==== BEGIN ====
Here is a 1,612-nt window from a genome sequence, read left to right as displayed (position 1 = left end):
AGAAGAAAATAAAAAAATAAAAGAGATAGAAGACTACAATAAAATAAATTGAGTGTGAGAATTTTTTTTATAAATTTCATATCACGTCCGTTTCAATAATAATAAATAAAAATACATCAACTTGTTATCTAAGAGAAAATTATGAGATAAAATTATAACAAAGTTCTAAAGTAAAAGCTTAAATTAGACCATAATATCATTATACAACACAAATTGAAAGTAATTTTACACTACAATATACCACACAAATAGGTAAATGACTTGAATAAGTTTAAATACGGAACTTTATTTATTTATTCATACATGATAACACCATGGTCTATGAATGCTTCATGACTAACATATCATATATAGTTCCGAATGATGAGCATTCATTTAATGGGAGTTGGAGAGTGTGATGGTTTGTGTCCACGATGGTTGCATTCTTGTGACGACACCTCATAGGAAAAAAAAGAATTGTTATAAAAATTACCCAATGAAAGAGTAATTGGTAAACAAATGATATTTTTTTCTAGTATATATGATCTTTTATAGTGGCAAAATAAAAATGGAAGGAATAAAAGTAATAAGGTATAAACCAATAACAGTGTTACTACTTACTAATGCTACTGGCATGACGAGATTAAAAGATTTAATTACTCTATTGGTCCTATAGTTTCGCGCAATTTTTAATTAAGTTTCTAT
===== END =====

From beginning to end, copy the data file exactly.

Here is a 1,612-nt window from a genome sequence, read left to right as displayed (position 1 = left end):
AGAAGAAAATAAAAAAATAAAAGAGATAGAAGACTACAATAAAATAAATTGAGTGTGAGAATTTTTTTTATAAATTTCATATCACGTCCGTTTCAATAATAATAAATAAAAATACATCAACTTGTTATCTAAGAGAAAATTATGAGATAAAATTATAACAAAGTTCTAAAGTAAAAGCTTAAATTAGACCATAATATCATTATACAACACAAATTGAAAGTAATTTTACACTACAATATACCACACAAATAGGTAAATGACTTGAATAAGTTTAAATACGGAACTTTATTTATTTATTCATACATGATAACACCATGGTCTATGAATGCTTCATGACTAACATATCATATATAGTTCCGAATGATGAGCATTCATTTAATGGGAGTTGGAGAGTGTGATGGTTTGTGTCCACGATGGTTGCATTCTTGTGACGACACCTCATAGGAAAAAAAAGAATTGTTATAAAAATTACCCAATGAAAGAGTAATTGGTAAACAAATGATATTTTTTTCTAGTATATATGATCTTTTATAGTGGCAAAATAAAAATGGAAGGAATAAAAGTAATAAGGTATAAACCAATAACAGTGTTACTACTTACTAATGCTACTGGCATGACGAGATTAAAAGATTTAATTACTCTATTGGTCCTATAGTTTCGCGCAATTTTTAATTAAGTTTCTAT